The South African agricultural sector has recorded a 16% increase in its trade surplus for the first quarter of 2020, amounting to R13,2 billion. This was despite the disruptions in the sector brought about by the COVID-19 pandemic, according to Wandile Sihlobo, chief economist at Agbiz. He explained that the disruptions were minimal, as the food sector in general continued to function around the world during this time.
During the first quarter of the year, in the period before the global lockdown regulations were implemented, the South African agricultural trade was flourishing. This has gone up 16% year-on-year, while exports have increased at a greater rate than imports have. The current exports include maize, wine, macadamia nuts, and wool, among others, Sihlobo added.
These products are expected to continue supporting the country’s agricultural exports during the second quarter of the year. There may however be a decline in wine exports which were periodically impacted by the national lockdown regulations.
Citrus would be a key feature in the agricultural sector from the second quarter onwards, while exports are expected to reach a record of 143,3 million cartons for the Southern African region, he continued.
According to Dr Sifiso Ntombela, senior agricultural economist at the National Agricultural Marketing Council, the country’s total trade balance has decreased compared to the same period last year. However, the agricultural sector performed well despite facing certain challenges regarding the COVID-19 pandemic.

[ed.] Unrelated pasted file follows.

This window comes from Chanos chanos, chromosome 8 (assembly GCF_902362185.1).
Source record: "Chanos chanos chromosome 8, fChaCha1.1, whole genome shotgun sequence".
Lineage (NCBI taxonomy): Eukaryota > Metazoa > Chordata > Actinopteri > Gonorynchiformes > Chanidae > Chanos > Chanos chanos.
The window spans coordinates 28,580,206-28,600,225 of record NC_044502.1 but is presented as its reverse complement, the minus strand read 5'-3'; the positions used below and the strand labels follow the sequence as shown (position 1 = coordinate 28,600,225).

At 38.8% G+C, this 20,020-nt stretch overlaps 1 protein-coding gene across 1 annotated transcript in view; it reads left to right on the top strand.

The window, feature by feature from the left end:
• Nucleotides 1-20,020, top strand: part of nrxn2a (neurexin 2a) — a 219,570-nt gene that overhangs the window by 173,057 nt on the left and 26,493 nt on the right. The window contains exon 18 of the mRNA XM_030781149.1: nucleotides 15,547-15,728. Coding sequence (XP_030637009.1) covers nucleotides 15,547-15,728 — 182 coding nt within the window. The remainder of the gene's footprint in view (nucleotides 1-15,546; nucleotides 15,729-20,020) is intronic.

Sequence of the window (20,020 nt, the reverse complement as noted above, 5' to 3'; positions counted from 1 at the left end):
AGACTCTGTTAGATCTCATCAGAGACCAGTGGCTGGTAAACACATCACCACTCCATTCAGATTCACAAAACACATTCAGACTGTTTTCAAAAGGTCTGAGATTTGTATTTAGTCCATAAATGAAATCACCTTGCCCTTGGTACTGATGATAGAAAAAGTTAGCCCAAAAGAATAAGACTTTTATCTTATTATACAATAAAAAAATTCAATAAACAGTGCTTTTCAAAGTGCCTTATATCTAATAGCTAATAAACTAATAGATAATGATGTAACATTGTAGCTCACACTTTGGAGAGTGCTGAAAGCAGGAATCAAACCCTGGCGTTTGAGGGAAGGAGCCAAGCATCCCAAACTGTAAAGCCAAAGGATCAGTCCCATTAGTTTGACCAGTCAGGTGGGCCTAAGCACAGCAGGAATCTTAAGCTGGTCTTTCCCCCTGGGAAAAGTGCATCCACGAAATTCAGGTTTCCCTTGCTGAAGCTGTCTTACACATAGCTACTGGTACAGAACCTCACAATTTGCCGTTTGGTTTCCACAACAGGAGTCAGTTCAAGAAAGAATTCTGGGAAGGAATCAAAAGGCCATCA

“From January to April, the exports of live animals and animal products were up 9,8%, vegetable and fruit exports were up 35,7%, and fats and oil products were up 20,8%. Processed food exports were down 4,2% compared with the corresponding period in the previous year,” Dr Ntombela added.
The imports of fruit and vegetable products, and fats and oils, have also increased by an average of 34% compared to the same period last year.
Overall, the statistics show that with the exception of the wine, cotton, and wool industries, the South African agricultural sector has been minorly impacted by the COVID-19 pandemic.
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